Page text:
19. Improving educational preparation for transcultural health care. (United States)

    Le Var, R M


    There is increasing evidence that the health care needs of people from black and ethnic minority groups in England are not being met. A growing number of initiatives are being undertaken to remedy the situation. Many of them are focused on health care delivery at local and national levels. However, unless the preparation of health care professionals in the area of multi-cultural health care is appropriate and effective, a great deal of corrective action will continue to have to be taken. Despite 1997 having been the European Year Against Racism, it is still necessary to consider what educational preparation should be like. The article draws on identified inadequacies in health care provision as well as examples of initiatives taken to improve care provision. The author identifies deficiencies in educational preparation and proposes a range of actions to be taken. The article is focused on nursing, midwifery and health visiting education in England, but is deemed to be relevant to all health care professionals not only in Europe but other continents, as they become increasingly international and multi-ethnic.

  20. Combining gene signatures improves prediction of breast cancer survival.

    Directory of Open Access Journals (Sweden)

    Xi Zhao

    Full Text Available BACKGROUND: Several gene sets for prediction of breast cancer survival have been derived from whole-genome mRNA expression profiles. Here, we develop a statistical framework to explore whether combination of the information from such sets may improve prediction of recurrence and breast cancer specific death in early-stage breast cancers. Microarray data from two clinically similar cohorts of breast cancer patients are used as training (n = 123 and test set (n = 81, respectively. Gene sets from eleven previously published gene signatures are included in the study. PRINCIPAL FINDINGS: To investigate the relationship between breast cancer survival and gene expression on a particular gene set, a Cox proportional hazards model is applied using partial likelihood regression with an L2 penalty to avoid overfitting and using cross-validation to determine the penalty weight. The fitted models are applied to an independent test set to obtain a predicted risk for each individual and each gene set. Hierarchical clustering of the test individuals on the basis of the vector of predicted risks results in two clusters with distinct clinical characteristics in terms of the distribution of molecular subtypes, ER, PR status, TP53 mutation status and histological grade category, and associated with significantly different survival probabilities (recurrence: p = 0.005; breast cancer death: p = 0.014. Finally, principal components analysis of the gene signatures is used to derive combined predictors used to fit a new Cox model. This model classifies test individuals into two risk groups with distinct survival characteristics (recurrence: p = 0.003; breast cancer death: p = 0.001. The latter classifier outperforms all the individual gene signatures, as well as Cox models based on traditional clinical parameters and the Adjuvant! Online for survival prediction. CONCLUSION: Combining the predictive strength of multiple gene signatures improves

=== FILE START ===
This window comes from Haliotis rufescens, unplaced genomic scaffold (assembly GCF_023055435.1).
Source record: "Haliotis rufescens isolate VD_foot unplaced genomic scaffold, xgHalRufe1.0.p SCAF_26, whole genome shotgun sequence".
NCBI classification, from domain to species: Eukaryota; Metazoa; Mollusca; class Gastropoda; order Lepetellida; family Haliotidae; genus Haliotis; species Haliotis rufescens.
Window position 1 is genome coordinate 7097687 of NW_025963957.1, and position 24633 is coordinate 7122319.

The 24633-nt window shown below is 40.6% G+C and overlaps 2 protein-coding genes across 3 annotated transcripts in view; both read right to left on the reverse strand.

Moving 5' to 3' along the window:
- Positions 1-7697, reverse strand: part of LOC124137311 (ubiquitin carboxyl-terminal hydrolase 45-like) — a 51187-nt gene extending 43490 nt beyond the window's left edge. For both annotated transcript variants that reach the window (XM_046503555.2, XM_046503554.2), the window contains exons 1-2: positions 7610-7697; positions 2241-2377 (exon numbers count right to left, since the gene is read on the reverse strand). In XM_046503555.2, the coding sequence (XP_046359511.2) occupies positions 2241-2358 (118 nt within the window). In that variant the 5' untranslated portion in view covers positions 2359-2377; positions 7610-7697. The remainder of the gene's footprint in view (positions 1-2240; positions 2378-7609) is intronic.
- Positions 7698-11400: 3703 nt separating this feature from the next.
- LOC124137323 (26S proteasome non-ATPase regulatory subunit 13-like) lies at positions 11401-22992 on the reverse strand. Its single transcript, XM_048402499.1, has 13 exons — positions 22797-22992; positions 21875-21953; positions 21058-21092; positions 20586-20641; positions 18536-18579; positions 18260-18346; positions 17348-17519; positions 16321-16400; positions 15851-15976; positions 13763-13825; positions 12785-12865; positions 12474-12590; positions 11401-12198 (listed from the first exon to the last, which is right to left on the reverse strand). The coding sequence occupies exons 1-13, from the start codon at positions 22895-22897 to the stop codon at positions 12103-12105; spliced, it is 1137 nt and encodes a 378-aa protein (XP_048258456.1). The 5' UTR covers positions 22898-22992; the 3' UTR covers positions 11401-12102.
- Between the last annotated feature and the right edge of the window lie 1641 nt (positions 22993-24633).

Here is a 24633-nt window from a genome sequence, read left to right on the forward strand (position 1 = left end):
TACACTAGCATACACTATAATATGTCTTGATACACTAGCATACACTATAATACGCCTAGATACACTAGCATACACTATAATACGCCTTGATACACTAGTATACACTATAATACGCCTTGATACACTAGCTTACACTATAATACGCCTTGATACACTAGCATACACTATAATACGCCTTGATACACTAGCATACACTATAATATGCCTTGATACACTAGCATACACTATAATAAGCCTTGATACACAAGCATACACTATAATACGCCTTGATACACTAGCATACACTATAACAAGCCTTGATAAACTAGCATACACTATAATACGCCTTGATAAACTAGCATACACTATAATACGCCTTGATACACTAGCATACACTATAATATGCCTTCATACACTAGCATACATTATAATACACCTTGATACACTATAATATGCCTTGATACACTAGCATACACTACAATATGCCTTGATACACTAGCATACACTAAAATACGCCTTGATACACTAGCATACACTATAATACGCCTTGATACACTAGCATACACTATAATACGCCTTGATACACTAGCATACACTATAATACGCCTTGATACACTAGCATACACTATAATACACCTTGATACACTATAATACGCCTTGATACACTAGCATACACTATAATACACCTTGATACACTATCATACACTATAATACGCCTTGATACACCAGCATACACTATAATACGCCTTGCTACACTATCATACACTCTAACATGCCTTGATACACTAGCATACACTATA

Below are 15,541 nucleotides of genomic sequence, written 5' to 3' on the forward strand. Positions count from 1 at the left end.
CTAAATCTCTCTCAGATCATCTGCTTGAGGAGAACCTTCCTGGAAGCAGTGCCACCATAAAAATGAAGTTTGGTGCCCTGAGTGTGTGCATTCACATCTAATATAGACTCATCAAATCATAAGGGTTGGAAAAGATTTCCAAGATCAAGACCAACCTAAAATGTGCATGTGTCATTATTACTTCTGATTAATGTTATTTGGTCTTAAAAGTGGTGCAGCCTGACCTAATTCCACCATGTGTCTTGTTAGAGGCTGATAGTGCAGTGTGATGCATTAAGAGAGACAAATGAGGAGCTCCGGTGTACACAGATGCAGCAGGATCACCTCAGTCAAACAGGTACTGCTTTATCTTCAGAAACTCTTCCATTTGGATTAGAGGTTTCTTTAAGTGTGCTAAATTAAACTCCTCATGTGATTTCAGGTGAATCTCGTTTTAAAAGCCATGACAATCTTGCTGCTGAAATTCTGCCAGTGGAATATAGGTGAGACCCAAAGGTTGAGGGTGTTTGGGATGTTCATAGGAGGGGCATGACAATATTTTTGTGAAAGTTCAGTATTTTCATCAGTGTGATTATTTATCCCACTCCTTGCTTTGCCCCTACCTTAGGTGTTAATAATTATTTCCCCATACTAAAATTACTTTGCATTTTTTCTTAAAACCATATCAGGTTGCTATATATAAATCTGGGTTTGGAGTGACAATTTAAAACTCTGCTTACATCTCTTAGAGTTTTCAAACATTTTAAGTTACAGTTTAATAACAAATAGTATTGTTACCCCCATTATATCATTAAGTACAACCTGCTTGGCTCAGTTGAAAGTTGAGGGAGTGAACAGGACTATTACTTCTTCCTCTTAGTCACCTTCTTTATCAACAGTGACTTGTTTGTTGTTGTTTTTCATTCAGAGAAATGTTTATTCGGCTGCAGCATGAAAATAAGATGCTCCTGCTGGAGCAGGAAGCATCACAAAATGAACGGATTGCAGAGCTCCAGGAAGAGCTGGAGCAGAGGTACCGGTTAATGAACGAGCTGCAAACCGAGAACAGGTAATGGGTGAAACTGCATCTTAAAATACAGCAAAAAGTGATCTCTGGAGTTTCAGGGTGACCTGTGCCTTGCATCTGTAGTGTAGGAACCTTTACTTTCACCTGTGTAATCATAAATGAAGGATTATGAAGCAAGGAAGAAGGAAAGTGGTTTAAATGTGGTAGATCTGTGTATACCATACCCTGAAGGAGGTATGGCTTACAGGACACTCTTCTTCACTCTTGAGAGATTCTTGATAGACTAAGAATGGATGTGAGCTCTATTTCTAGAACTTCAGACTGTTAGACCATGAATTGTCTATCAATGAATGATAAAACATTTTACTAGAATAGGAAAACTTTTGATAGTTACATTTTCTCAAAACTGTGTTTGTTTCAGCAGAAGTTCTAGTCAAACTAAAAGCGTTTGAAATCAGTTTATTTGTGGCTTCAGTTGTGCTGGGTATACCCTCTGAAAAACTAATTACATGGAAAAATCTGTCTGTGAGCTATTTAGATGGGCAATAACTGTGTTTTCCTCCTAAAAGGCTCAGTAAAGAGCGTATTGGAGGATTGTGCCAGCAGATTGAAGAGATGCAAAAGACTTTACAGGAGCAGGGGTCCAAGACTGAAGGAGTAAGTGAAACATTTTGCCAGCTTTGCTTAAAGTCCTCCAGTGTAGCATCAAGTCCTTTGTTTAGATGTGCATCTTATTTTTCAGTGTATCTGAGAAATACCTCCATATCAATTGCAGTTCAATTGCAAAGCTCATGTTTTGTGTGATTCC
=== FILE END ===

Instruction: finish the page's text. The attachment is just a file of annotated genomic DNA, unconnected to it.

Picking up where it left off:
1. Sampling considerations for health care improvement. (United States)

    Perla, Rocco J; Provost, Lloyd P; Murray, Sandra K


    Sampling in improvement work can pose challenges. How is it different from the sampling strategies many use with research, clinical trials, or regulatory programs? What should improvement teams consider when determining a useful approach to sampling and a useful sample size? The aim of this article is to introduce some of the concepts related to sampling for improvement. We give specific guidance related to determining a useful sample size to a wider health care audience so that it can be applied to improvement projects in hospitals and health systems.

  2. Improving trauma care in Trinidad and Tobago. (United States)

    Adam, R; Stedman, M; Winn, J; Howard, M; Williams, J I; Ali, J


    Identification of trauma as a major cause of morbidity and mortality in Trinidad and Tobago prompted the establishment of a training programme aimed at improving trauma care in this developing country. An Advanced Trauma Life Support (ATLS) programme for physicians, funded through the Canadian International Development Agency resulted in a statistically significant improvement of in-hospital trauma patient outcome at the Port-of-Spain General Hospital (observed to expected mortality ratio of 3.16 pre-ATLS compared to 1.94 post-ATLS). A recent analysis of all motor vehicle injuries for a shorter period did not confirm this positive impact of the ATLS programme, primarily because a large number of these patients died in the pre-hospital period. Pre-hospital trauma care therefore required urgent attention to complement the positive in-hospital impact of the ATLS programme. A second training programme (the Pre-Hospital Trauma Life Support or PHTLS) for paramedical personnel was thus instituted in 1990. Over 250 physicians have been trained in the ATLS programme and to date over 100 paramedical personnel have been trained in the PHTLS programme. Attempts have also been made to equip the ambulances with more appropriate resuscitative devices in order to improve pre-hospital care. The combination of the PHTLS and the ATLS programme should result in further improvement in the care of patients sustaining major injuries in Trinidad and Tobago.